Faith

Goody Two Shoes

I remember someone from church once said in conversation that because Jesus was perfect, he was technically hilarious, and had a great sense of humour. Whenever I read the parable of the Prodigal Son, I think about that, because there’s always a part I find funny.

Many Christians will know the significance of the parable, found in Luke 15:11-32. After the son of a wealthy man leaves and squanders his inheritance, he returns home, filthy and ashamed. But instead of scolding him, his dad runs out and hugs him, giving him a clean cloak and throwing a huge party. Like the son, no matter how far we’ve strayed from God, we can come back to him at any point, and he will embrace us.

21 “The son said to him, ‘Father, I have sinned against heaven and against you. I am no longer worthy to be called your son.’

22 “But the father said to his servants, ‘Quick! Bring the best robe and put it on him. Put a ring on his finger and sandals on his feet.23 Bring the fattened calf and kill it. Let’s have a feast and celebrate. 

24 For this son of mine was dead and is alive again; he was lost and is found.’ So they began to celebrate.

Luke 15:21-23 New International Version (NIV) [emphasis added]

That being said, we’re not focusing on him today!

I think it’s funny how Jesus took the time to carve out this other character – the older son. In contrast to this picture of God’s love for us and his saving grace, the older son is essentially a hater. When he heard that his brother had come back, and everyone was inside partying, this guy was fuming, and refused to join them.

25 “Meanwhile, the older son was in the field. When he came near the house, he heard music and dancing. 26 So he called one of the servants and asked him what was going on. 27 ‘Your brother has come,’ he replied, ‘and your father has killed the fattened calf because he has him back safe and sound.’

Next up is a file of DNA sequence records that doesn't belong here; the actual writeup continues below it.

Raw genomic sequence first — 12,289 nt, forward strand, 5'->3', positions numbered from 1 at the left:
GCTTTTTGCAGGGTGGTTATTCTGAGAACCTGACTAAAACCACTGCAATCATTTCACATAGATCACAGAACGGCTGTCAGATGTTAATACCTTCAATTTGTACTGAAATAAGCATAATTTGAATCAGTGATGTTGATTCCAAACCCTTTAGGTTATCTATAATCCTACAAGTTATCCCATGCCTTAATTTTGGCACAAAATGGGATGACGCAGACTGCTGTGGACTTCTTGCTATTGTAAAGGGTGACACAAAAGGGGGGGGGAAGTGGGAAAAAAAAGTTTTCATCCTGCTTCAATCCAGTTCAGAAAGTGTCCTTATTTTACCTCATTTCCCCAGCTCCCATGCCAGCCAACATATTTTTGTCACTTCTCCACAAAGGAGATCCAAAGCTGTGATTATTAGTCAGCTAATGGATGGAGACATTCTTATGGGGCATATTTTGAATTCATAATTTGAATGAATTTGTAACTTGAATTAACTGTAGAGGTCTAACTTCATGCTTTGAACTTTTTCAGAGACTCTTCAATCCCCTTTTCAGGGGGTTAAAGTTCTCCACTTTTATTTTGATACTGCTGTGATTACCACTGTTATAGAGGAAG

28 “The older brother became angry and refused to go in. So his father went out and pleaded with him. 29 But he answered his father, ‘Look! All these years I’ve been slaving for you and never disobeyed your orders. Yet you never gave me even a young goat so I could celebrate with my friends

30 But when this son of yours who has squandered your property with prostitutes comes home, you kill the fattened calf for him!’

Luke 15: 25-30 (NIV) [emphasis added]

Of course, the Prodigal Son represents all of us – there isn’t one person alive who hasn’t sinned (Romans 3:23), and God celebrates when even one of us comes back to him. But looking back on my time in the faith, I realised that there have been plenty of moments that I related way more to the Prodigal Son’s brother than the son himself.

I identify as something of a ‘goody two-shoes’. I never really rebelled, at least not in big ways, and I became a Christian in my mid-teens. As a result, there’s been no part of my young adult life in which I wasn’t aware of, and (to at least some degree) pursuing God. That’s a great privilege, but I have my fair share of insecurities. There have been plenty of times in my faith where I started to feel so bound and dutiful – I was trying to follow God, which at times looked really different to the things those around me were doing. I started to become very bitter about this. In my most vulnerable moments, I’ve been so frustrated when I saw people who I felt weren’t ‘trying as hard’ yet appeared to be thriving in ways that I wasn’t.